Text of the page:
a. The Flagstick when it is attended, removed or held up;
    b. The person attending or holding up the Flagstick or anything carried by him; or
    c. The Flagstick in the Hole, unattended, when the stroke has been made on the putting green.

[Penalty - Stroke Play: 2 Strokes and the ball must be played as it lies.]

Proper Dropping of the Ball

A ball to be dropped under the Basic Golfing Rules must be dropped by you only. When a ball is to be dropped as near as possible to a specific spot, it must be dropped not nearer the Hole than the specific spot which, if it is not precisely known to you, must be estimated.

To drop a ball, stand erect and hold the ball at shoulder height and at arm's length, then drop it. If the ball when dropped touches any person or the equipment of any players before or after it strikes a part of the course and before it comes to rest, the ball must be re-dropped.

As you can see, the Rules for Golf are very detailed and specific.

Rule 20-2: Dropping and Re-Dropping

a. By Whom and How

  • A ball to be dropped under the rules must be dropped by the player himself. He must stand erect, hold the ball at shoulder height and arm's length and drop it. (If this is not done properly and not re-dropped correctly a one stroke penalty is assessed.

b. Where to Drop

  • When a ball is to be dropped as near as possible to a specific spot, it must be dropped not nearer the Hole than the specific spot which, if it is not precisely known to the player, must be estimated.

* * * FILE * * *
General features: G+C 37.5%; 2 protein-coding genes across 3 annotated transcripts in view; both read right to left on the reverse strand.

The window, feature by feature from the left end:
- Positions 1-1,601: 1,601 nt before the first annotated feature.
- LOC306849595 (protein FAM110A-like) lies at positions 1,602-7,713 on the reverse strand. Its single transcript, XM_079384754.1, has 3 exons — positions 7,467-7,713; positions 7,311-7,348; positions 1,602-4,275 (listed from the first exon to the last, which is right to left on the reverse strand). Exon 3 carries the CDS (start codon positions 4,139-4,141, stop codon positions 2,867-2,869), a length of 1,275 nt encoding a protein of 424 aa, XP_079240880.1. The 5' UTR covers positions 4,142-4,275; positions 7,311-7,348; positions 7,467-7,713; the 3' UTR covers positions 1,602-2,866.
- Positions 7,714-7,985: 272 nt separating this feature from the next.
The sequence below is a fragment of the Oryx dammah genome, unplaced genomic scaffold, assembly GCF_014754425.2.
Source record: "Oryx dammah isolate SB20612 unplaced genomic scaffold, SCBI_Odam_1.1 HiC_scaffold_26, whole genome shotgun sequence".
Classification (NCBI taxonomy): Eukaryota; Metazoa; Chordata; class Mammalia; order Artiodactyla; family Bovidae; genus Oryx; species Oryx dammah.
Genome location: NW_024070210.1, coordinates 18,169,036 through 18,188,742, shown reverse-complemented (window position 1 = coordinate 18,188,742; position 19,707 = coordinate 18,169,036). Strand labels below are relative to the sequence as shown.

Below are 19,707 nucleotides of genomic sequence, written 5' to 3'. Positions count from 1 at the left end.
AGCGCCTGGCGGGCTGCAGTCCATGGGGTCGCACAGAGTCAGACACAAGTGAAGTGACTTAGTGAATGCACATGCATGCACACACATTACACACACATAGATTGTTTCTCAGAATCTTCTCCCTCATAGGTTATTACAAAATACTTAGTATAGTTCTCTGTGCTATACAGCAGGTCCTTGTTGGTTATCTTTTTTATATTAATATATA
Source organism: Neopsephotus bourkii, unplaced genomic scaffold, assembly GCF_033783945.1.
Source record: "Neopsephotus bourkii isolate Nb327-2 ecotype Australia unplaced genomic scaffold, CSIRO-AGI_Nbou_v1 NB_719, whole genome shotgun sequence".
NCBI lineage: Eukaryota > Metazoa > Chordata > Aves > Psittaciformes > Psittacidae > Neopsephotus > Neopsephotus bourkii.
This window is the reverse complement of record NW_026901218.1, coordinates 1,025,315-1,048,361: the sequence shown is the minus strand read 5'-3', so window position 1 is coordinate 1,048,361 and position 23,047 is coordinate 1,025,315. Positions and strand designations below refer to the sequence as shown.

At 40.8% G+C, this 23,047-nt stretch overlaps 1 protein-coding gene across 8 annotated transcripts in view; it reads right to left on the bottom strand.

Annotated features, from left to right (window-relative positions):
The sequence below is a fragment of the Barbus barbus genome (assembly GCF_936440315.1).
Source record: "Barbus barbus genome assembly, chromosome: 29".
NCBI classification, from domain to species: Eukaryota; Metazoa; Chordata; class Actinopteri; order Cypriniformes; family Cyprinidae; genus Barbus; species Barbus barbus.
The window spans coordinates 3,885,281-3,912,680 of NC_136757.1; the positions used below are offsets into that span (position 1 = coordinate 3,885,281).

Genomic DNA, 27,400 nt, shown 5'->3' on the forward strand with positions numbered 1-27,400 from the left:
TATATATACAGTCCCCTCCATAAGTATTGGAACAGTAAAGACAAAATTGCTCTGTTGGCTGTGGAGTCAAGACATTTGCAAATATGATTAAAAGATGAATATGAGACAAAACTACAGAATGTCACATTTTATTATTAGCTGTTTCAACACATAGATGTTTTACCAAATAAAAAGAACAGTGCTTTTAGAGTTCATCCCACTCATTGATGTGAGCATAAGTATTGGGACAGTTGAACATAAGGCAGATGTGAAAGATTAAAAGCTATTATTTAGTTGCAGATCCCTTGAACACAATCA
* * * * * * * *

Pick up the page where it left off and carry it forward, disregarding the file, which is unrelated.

c. When to Re-Drop

  • A dropped ball must be re-dropped, without penalty, if it rolls in any manner other than stipulated by the rules, it must be placed as near as possible to the spot where it first struck a part of the course when re-dropped.

[Penalty - Stroke Play: 1 Stroke if not dropped properly]

Ball Moves after Loose Impediment is Removed

23-1: According to Golfing Rules, except when both the loose impediment and the ball lie in or touch the same hazard, any loose impediment may be removed without penalty.

If the ball lies anywhere other than on the putting green and the removal of a loose impediment by you causes the ball to move, you will incur a one stroke penalty.

Rule 23-1: Relief

  • On the Putting Green, if the ball is accidentally moved in the process of removing a loose impediment, the ball must be replaced to its original position. Through the Green, if the ball moves when any loose impediment within one club length of the ball is removed, it is a one stroke penalty under Rule 18-2c.

[Penalty - Stroke Play: 2 Strokes]

Ball Lost or Out of Bounds

According to Golfing Rules, your ball is considered lost if it is not found within five minutes after the search for it has begun, or you have elected to put another ball in play.

Your ball is considered out of bounds if all of it lies beyond the inside line of objects such as walls, fences and white stakes that mark the boundary of the golf course. If your ball is lost or out of bounds, add one penalty stroke and play another ball from where you played your last ball.

Rule 27-1: Ball Out of Bounds

  • If a ball is out of bounds, the player must play a ball, as nearly as possible at the spot from which the original ball was last played (See Rule 20-5 in the Golf Rule Book)

[Penalty - Stroke Play: 1 Stroke]

We hope this article on the Basic Rules of Golf and the more common violations has been helpful to you as well as informative!